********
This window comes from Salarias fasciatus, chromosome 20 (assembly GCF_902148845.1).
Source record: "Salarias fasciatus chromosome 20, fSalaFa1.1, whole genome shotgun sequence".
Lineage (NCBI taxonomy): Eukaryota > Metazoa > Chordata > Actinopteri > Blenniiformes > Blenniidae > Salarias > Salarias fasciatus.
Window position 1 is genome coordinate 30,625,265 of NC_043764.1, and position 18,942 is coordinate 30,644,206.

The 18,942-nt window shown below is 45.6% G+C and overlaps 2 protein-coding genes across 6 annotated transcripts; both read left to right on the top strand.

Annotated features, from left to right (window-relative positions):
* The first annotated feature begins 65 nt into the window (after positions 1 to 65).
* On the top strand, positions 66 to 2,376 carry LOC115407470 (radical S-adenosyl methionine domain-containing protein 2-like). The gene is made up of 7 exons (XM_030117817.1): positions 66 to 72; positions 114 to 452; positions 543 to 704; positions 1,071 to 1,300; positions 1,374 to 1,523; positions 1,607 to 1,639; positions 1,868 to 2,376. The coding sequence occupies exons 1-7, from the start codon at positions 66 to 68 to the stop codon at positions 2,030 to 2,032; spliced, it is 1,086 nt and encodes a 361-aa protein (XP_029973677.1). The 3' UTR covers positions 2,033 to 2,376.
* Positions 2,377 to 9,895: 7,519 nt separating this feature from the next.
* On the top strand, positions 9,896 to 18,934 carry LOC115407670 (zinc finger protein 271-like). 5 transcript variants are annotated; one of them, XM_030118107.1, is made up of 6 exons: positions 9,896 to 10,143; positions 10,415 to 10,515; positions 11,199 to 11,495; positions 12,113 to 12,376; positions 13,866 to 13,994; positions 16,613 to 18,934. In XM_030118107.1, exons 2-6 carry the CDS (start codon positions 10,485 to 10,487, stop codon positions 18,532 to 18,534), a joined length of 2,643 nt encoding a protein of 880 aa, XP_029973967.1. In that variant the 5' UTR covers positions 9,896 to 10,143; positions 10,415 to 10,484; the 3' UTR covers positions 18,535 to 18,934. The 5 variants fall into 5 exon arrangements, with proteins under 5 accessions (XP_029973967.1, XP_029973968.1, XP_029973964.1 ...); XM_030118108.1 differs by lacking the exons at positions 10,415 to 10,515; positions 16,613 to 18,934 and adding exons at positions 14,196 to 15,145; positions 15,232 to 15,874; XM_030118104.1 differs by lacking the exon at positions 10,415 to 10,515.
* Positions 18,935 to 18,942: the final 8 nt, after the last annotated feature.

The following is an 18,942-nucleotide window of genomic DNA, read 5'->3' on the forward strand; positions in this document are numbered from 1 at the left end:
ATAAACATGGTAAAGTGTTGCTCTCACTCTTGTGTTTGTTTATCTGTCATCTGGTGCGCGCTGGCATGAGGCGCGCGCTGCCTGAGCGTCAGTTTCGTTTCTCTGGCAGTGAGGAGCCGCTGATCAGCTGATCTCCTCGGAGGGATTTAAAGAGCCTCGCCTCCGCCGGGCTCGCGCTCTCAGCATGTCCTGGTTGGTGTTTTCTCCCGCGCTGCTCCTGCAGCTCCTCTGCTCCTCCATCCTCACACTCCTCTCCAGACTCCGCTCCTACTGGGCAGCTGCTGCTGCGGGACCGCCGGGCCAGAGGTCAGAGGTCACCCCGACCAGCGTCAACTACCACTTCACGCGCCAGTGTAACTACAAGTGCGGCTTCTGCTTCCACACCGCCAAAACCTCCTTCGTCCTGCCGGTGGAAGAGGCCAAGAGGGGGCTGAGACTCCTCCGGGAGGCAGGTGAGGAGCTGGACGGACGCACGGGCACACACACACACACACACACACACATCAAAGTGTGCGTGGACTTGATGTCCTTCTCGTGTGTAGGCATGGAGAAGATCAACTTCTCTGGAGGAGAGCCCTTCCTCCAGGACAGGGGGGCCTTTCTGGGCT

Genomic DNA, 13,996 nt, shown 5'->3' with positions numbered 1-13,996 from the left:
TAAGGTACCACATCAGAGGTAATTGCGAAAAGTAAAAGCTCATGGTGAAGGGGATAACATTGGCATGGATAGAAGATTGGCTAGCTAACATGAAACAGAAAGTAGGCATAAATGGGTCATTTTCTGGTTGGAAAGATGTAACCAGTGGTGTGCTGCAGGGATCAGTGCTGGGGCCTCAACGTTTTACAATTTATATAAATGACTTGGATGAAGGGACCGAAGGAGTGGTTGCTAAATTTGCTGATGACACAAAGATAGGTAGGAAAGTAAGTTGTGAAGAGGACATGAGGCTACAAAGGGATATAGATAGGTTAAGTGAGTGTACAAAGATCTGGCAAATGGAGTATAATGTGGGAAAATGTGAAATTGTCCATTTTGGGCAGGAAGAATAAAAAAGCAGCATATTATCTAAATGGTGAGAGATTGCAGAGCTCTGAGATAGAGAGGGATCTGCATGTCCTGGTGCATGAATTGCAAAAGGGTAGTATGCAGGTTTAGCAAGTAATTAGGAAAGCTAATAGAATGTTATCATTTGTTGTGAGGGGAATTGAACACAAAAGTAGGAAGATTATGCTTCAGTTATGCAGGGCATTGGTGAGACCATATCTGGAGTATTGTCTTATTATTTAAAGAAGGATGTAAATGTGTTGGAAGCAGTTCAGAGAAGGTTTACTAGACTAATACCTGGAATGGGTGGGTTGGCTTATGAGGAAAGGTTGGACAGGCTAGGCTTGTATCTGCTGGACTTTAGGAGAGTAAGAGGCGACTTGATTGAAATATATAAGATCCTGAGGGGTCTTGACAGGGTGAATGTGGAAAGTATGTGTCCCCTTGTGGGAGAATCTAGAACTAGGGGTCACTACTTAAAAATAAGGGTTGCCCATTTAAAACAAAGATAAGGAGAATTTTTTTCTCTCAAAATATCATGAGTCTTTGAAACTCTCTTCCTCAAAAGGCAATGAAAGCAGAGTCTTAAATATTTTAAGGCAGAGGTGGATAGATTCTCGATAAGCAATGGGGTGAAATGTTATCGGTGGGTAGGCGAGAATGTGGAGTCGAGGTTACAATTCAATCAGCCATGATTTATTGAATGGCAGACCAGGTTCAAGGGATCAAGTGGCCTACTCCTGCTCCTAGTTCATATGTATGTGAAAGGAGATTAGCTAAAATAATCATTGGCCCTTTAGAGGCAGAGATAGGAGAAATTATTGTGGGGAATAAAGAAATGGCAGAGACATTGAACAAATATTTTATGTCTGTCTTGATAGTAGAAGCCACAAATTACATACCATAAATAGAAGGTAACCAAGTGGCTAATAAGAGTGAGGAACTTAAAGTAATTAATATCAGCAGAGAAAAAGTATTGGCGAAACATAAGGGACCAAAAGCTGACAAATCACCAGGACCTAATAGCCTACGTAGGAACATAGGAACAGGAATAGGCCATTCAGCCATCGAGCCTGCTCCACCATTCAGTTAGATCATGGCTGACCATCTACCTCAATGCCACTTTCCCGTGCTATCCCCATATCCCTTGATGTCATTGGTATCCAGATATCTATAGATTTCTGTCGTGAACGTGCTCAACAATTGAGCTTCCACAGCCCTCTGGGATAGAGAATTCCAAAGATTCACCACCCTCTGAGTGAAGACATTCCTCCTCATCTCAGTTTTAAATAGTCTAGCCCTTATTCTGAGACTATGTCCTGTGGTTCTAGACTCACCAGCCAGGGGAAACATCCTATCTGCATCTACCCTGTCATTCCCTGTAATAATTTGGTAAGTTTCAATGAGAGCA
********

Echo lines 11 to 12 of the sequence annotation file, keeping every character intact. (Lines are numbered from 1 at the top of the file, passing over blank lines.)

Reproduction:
* Positions 18,935 to 18,942: the final 8 nt, after the last annotated feature.

The following is an 18,942-nucleotide window of genomic DNA, read 5'->3' on the forward strand; positions in this document are numbered from 1 at the left end: